MADISON, Wis. –  In many parts of the state, parents are getting children ready to head back to the classroom. That means teachers, aids, administrators, food service workers, custodians, nurses, social workers, and others are heading back, too. When they get there, things will look different from what they left last spring. Amid a pandemic showing no signs of retreat, school districts are adapting operations and adopting safeguards to protect both employees and students. In cases with in-person learning, this usually means more than mask requirements and copious supplies of hand sanitizer.

However, while COVID-19 is a new disease, there are resources available, says Breanna Rheinschmidt. The Department of Safety and Professional Services occupational safety inspector wants to make sure districts know where to find reliable information and support. “We work with school districts on safety issues all year long,” Rheinschmidt said. “We have information from reputable sources on how to approach everything from chemical storage to COVID.”

Call volume from the school districts in her region have been up all summer, Rheinschmidt says, and nearly all the inquiries and emails are about COVID. They want to know what precautions to take, whether any help is available for acquiring PPE, where they should go for current information and answers, and whether new products claiming to help mitigate virus spread actually work and are safe to use in schools. “There is a lot of information out there, and not all of it is helpful,” Rheinschmidt says. “Districts understandably have a lot of questions.”

While Rheinschmidt and other DSPS staff members continue to consult directly with districts, they also have been preparing materials to address specific concerns that arise again and again. Those resources include an information document on COVID-19 HVAC considerations, as well as a slide deck on proper PPE use.

“We have been getting a lot of calls about HVAC systems and we have a lot of information, so we wanted to make that available to all districts, especially if they didn’t think to ask or don’t know where to look,” said Ann Jurkowski, a DSPS industrial hygienist. “We also know that school employees often have limited or no experience in using PPE, which doesn’t protect you if you put it on the wrong way, and could contaminate you if you take it off the wrong way.”

Rheinschmidt, Jurkowski and their colleague Jane Dienger also worked closely with the Wisconsin Department of Health Services and Department of Public Instruction to prepare DPI’s guide for operating schools during a pandemic.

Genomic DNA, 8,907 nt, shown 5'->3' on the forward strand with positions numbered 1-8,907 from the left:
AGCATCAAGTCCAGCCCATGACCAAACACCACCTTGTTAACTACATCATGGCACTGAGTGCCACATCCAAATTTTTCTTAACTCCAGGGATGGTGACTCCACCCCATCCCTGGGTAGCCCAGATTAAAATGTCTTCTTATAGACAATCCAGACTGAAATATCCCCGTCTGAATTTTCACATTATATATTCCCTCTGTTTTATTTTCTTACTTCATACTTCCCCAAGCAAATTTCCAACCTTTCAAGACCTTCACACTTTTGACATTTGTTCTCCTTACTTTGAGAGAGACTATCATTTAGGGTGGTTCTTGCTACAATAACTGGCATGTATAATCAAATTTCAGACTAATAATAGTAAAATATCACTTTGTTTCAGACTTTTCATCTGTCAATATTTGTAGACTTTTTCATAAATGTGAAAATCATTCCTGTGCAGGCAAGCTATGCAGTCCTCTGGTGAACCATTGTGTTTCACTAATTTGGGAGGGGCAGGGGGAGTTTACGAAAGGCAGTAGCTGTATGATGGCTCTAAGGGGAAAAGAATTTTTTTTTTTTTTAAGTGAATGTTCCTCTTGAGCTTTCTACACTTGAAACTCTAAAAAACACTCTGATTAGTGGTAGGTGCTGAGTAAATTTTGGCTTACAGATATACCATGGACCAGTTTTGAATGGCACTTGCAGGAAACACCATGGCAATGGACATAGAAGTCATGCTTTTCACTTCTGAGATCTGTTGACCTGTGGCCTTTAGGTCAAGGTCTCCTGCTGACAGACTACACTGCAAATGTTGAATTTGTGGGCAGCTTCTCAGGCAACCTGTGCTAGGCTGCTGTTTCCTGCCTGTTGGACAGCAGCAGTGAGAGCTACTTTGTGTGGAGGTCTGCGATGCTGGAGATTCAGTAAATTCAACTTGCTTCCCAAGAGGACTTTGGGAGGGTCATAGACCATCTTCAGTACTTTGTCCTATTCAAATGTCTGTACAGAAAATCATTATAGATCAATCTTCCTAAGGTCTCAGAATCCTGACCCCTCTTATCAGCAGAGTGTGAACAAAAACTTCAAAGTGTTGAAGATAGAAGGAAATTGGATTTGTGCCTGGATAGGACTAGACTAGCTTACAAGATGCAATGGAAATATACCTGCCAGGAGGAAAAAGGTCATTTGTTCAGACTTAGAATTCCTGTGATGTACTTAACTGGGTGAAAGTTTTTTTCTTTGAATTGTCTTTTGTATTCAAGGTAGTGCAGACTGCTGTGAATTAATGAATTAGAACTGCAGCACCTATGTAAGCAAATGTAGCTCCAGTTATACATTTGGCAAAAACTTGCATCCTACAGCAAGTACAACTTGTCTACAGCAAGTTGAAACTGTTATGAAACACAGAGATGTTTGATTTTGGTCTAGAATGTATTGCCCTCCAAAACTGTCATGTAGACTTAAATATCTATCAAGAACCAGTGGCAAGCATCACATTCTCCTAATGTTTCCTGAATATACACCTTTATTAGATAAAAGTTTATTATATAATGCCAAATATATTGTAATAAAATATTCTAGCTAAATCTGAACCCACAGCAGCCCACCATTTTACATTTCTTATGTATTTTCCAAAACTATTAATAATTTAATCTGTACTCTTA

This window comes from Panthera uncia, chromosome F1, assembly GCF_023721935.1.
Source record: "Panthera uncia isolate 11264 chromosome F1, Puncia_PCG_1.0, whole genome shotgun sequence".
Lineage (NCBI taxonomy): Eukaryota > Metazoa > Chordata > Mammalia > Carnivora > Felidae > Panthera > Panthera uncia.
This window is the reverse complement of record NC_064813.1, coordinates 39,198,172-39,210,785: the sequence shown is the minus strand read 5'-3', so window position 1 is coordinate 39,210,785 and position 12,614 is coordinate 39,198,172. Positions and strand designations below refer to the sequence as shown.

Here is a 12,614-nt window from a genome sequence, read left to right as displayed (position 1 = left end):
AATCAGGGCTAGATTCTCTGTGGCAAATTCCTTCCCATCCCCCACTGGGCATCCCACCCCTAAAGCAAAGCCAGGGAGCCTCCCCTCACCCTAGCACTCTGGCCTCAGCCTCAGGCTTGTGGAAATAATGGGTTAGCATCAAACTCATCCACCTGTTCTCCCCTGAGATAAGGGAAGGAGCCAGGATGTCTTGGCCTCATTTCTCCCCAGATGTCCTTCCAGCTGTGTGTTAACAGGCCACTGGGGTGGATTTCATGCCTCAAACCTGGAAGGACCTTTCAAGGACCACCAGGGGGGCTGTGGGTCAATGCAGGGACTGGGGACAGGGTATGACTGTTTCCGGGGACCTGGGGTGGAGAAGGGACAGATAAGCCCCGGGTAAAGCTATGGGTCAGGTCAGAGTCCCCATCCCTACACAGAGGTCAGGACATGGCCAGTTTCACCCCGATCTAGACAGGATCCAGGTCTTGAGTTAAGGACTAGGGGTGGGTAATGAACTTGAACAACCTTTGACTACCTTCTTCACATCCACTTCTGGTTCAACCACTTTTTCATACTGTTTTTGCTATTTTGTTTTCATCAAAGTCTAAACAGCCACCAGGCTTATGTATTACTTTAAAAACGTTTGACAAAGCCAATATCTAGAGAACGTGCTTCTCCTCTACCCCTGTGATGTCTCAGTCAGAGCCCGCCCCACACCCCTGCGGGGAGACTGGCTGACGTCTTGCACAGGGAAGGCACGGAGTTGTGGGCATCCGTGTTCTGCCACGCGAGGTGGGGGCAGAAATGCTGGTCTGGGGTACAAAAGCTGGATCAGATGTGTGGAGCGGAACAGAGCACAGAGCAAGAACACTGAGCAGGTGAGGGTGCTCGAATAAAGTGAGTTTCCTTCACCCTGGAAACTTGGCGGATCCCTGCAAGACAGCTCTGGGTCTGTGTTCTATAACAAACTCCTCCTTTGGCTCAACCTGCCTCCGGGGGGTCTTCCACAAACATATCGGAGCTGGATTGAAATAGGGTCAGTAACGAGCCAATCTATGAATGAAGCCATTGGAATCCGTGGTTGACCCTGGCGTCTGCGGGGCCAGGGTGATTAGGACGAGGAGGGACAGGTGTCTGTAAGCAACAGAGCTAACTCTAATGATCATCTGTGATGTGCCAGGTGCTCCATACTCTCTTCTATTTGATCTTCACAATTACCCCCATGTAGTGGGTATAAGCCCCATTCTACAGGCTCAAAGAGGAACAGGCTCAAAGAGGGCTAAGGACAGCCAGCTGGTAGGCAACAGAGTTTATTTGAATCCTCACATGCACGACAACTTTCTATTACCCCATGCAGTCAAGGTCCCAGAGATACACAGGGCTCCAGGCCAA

Louise Wilson, school nursing and health services consultant, says DPI welcomed the DSPS input and values the additional resources that DSPS is offering. “Engaging in face-to-face learning while the virus causing COVID-19 remains in circulation, and while no vaccine is yet available, requires thoughtful considerations and careful and detailed planning,” Wilson said. “These new resources developed by DSPS are a welcomed addition to the tools both DPI and DSPS have created to support the return to more traditional forms of teaching and learning while minimizing the risk of spreading COVID-19 among students and staff.”

DSPS Secretary-designee Dawn Crim says it benefits all of Wisconsin when partners and customers take advantage of the department’s expertise. “The pandemic has highlighted the importance of the work we do and the value we offer,” Secretary-designee Crim said. “While no one is happy about our current reality, it is giving us the opportunity to strengthen our relationship with schools throughout the state, and that is good. We want to work closely with school districts. We want to share our resources and leverage our experience. We want to do our part to keep people safe.”

Resources are available on the DSPS Public Sector Employee Safety webpage. Information on other school safety issues and school safety audits are available upon request.

The Department of Safety and Professional Services issues more than 240 unique licenses, administers dozens of boards and councils that regulate professions, enforces state building codes, runs the state fire prevention program, and maintains the award-winning Wisconsin Enhanced Prescription Drug Monitoring Program, which is a key tool in the multi-faceted public health campaign to stem excessive opioid prescribing. A fee-based agency, the Department of Safety and Professional Services is self-sustaining and receives no general fund tax dollars for its day-to-day operations. With five offices and 250 employees throughout Wisconsin, DSPS collaborates with constituents and stakeholders across a wide range of industries to promote safety and advance the economy.

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